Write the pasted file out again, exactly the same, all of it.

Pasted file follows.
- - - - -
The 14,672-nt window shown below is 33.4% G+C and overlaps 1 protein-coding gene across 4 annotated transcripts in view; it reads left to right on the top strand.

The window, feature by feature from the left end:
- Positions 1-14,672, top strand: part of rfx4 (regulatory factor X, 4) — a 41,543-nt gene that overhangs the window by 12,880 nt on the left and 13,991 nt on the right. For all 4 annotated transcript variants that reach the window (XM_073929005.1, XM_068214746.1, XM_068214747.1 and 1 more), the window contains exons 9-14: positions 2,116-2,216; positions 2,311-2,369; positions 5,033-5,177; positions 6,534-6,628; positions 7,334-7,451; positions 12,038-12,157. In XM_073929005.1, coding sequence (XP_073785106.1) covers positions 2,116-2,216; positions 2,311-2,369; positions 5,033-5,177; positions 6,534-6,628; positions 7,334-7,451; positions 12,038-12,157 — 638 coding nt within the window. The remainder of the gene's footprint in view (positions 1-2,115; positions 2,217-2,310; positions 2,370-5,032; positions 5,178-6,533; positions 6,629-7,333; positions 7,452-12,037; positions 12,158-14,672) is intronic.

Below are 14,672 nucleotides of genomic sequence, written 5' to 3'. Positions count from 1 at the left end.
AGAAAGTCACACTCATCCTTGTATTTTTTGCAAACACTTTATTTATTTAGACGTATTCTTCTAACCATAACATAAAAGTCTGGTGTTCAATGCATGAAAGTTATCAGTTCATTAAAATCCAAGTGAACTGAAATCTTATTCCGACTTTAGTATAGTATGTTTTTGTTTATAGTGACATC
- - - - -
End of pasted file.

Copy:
The 14,672-nt window shown below is 33.4% G+C and overlaps 1 protein-coding gene across 4 annotated transcripts in view; it reads left to right on the top strand.

The window, feature by feature from the left end:
- Positions 1-14,672, top strand: part of rfx4 (regulatory factor X, 4) — a 41,543-nt gene that overhangs the window by 12,880 nt on the left and 13,991 nt on the right. For all 4 annotated transcript variants that reach the window (XM_073929005.1, XM_068214746.1, XM_068214747.1 and 1 more), the window contains exons 9-14: positions 2,116-2,216; positions 2,311-2,369; positions 5,033-5,177; positions 6,534-6,628; positions 7,334-7,451; positions 12,038-12,157. In XM_073929005.1, coding sequence (XP_073785106.1) covers positions 2,116-2,216; positions 2,311-2,369; positions 5,033-5,177; positions 6,534-6,628; positions 7,334-7,451; positions 12,038-12,157 — 638 coding nt within the window. The remainder of the gene's footprint in view (positions 1-2,115; positions 2,217-2,310; positions 2,370-5,032; positions 5,178-6,533; positions 6,629-7,333; positions 7,452-12,037; positions 12,158-14,672) is intronic.

Below are 14,672 nucleotides of genomic sequence, written 5' to 3'. Positions count from 1 at the left end.
AGAAAGTCACACTCATCCTTGTATTTTTTGCAAACACTTTATTTATTTAGACGTATTCTTCTAACCATAACATAAAAGTCTGGTGTTCAATGCATGAAAGTTATCAGTTCATTAAAATCCAAGTGAACTGAAATCTTATTCCGACTTTAGTATAGTATGTTTTTGTTTATAGTGACATC